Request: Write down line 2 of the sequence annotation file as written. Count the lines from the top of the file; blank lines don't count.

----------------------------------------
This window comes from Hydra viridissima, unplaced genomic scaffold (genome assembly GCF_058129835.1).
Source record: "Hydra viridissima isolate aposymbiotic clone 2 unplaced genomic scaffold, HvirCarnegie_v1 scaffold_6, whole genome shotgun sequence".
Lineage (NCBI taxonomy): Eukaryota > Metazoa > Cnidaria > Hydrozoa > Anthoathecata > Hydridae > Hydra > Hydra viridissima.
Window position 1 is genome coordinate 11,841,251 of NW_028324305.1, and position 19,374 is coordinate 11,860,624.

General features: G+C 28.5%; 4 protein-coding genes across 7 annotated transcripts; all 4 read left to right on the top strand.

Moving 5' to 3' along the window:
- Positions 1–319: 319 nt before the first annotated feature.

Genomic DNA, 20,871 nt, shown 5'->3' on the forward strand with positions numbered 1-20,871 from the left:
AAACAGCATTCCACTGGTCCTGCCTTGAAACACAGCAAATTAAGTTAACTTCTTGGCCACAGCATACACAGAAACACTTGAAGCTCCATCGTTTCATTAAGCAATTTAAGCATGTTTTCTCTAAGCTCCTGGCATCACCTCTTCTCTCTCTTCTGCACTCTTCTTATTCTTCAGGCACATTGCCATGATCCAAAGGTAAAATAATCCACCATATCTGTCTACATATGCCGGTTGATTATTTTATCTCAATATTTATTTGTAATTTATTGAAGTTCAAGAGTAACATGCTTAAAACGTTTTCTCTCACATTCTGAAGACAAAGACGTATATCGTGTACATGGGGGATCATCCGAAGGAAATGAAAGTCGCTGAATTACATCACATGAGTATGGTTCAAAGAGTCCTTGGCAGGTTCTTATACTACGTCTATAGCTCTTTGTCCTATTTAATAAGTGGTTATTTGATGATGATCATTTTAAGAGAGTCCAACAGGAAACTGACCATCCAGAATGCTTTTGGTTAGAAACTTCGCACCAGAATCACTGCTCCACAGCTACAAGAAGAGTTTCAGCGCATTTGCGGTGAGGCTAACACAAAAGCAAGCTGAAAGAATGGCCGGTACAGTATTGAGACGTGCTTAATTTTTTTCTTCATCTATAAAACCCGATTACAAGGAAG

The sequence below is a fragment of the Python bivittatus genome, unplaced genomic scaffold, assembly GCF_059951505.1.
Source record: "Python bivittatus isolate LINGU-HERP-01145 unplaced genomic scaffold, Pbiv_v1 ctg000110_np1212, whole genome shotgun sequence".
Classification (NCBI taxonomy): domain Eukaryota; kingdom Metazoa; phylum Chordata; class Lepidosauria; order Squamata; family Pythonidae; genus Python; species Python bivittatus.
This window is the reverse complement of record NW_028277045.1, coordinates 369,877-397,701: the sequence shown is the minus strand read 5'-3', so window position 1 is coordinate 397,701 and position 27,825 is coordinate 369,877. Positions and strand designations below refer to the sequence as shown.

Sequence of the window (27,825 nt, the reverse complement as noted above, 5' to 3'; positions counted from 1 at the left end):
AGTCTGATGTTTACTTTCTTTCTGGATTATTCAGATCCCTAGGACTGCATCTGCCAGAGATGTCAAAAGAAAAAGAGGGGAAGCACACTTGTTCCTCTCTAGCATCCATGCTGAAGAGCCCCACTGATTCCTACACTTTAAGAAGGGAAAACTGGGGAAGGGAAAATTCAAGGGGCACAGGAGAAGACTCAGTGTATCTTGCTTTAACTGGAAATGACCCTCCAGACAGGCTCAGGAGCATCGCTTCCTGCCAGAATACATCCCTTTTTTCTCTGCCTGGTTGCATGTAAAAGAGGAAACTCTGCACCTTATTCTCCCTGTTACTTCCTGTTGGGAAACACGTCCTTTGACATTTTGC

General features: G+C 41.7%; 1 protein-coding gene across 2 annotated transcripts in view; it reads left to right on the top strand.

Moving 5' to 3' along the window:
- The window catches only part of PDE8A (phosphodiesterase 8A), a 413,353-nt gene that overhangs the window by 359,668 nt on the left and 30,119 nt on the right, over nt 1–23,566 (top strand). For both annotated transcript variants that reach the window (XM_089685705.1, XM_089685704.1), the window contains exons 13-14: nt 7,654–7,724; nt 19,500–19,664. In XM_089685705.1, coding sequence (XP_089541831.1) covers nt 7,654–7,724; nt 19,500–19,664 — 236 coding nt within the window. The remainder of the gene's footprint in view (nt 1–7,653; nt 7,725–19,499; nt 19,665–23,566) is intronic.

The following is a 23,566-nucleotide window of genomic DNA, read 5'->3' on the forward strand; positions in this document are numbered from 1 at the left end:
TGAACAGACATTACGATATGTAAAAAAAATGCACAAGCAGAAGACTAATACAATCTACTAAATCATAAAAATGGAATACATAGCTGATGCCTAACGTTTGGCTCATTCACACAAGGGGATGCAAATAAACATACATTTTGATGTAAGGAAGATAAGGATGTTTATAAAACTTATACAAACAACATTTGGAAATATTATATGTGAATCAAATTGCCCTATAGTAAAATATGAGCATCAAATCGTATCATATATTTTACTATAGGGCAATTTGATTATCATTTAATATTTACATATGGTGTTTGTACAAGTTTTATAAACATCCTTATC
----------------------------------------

Source record: "Hydra viridissima isolate aposymbiotic clone 2 unplaced genomic scaffold, HvirCarnegie_v1 scaffold_6, whole genome shotgun sequence".